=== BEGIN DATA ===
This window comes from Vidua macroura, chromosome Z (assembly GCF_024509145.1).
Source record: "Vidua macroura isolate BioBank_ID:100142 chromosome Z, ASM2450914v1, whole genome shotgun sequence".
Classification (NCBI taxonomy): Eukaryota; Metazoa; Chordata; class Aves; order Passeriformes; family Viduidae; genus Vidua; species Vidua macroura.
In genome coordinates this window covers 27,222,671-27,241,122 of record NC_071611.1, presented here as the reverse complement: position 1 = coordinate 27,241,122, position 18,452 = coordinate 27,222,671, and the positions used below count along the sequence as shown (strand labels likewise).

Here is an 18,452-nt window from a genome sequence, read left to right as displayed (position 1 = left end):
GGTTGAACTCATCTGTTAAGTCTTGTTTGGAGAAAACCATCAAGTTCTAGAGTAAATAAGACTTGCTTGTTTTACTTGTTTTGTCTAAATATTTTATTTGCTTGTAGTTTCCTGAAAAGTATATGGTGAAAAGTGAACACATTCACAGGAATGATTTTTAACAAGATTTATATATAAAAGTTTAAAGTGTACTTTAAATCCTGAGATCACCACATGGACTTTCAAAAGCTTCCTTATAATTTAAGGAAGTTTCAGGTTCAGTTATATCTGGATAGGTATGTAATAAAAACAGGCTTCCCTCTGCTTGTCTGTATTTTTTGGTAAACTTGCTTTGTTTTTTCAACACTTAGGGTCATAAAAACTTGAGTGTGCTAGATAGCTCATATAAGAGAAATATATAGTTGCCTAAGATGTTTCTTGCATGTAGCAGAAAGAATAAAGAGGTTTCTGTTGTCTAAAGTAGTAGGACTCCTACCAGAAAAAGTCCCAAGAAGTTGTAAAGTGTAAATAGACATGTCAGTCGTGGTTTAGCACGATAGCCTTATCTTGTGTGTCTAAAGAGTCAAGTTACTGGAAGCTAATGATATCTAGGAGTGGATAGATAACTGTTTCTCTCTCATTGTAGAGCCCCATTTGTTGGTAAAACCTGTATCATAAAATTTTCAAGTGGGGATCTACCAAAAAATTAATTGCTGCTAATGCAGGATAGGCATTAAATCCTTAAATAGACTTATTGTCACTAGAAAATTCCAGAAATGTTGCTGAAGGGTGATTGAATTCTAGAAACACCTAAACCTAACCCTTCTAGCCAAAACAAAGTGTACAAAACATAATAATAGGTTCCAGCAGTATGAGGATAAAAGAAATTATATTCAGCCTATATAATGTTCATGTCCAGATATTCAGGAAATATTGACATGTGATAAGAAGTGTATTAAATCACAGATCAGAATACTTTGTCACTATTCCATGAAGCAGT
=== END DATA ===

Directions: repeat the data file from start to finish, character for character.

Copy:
This window comes from Vidua macroura, chromosome Z (assembly GCF_024509145.1).
Source record: "Vidua macroura isolate BioBank_ID:100142 chromosome Z, ASM2450914v1, whole genome shotgun sequence".
Classification (NCBI taxonomy): Eukaryota; Metazoa; Chordata; class Aves; order Passeriformes; family Viduidae; genus Vidua; species Vidua macroura.
In genome coordinates this window covers 27,222,671-27,241,122 of record NC_071611.1, presented here as the reverse complement: position 1 = coordinate 27,241,122, position 18,452 = coordinate 27,222,671, and the positions used below count along the sequence as shown (strand labels likewise).

Here is an 18,452-nt window from a genome sequence, read left to right as displayed (position 1 = left end):
GGTTGAACTCATCTGTTAAGTCTTGTTTGGAGAAAACCATCAAGTTCTAGAGTAAATAAGACTTGCTTGTTTTACTTGTTTTGTCTAAATATTTTATTTGCTTGTAGTTTCCTGAAAAGTATATGGTGAAAAGTGAACACATTCACAGGAATGATTTTTAACAAGATTTATATATAAAAGTTTAAAGTGTACTTTAAATCCTGAGATCACCACATGGACTTTCAAAAGCTTCCTTATAATTTAAGGAAGTTTCAGGTTCAGTTATATCTGGATAGGTATGTAATAAAAACAGGCTTCCCTCTGCTTGTCTGTATTTTTTGGTAAACTTGCTTTGTTTTTTCAACACTTAGGGTCATAAAAACTTGAGTGTGCTAGATAGCTCATATAAGAGAAATATATAGTTGCCTAAGATGTTTCTTGCATGTAGCAGAAAGAATAAAGAGGTTTCTGTTGTCTAAAGTAGTAGGACTCCTACCAGAAAAAGTCCCAAGAAGTTGTAAAGTGTAAATAGACATGTCAGTCGTGGTTTAGCACGATAGCCTTATCTTGTGTGTCTAAAGAGTCAAGTTACTGGAAGCTAATGATATCTAGGAGTGGATAGATAACTGTTTCTCTCTCATTGTAGAGCCCCATTTGTTGGTAAAACCTGTATCATAAAATTTTCAAGTGGGGATCTACCAAAAAATTAATTGCTGCTAATGCAGGATAGGCATTAAATCCTTAAATAGACTTATTGTCACTAGAAAATTCCAGAAATGTTGCTGAAGGGTGATTGAATTCTAGAAACACCTAAACCTAACCCTTCTAGCCAAAACAAAGTGTACAAAACATAATAATAGGTTCCAGCAGTATGAGGATAAAAGAAATTATATTCAGCCTATATAATGTTCATGTCCAGATATTCAGGAAATATTGACATGTGATAAGAAGTGTATTAAATCACAGATCAGAATACTTTGTCACTATTCCATGAAGCAGT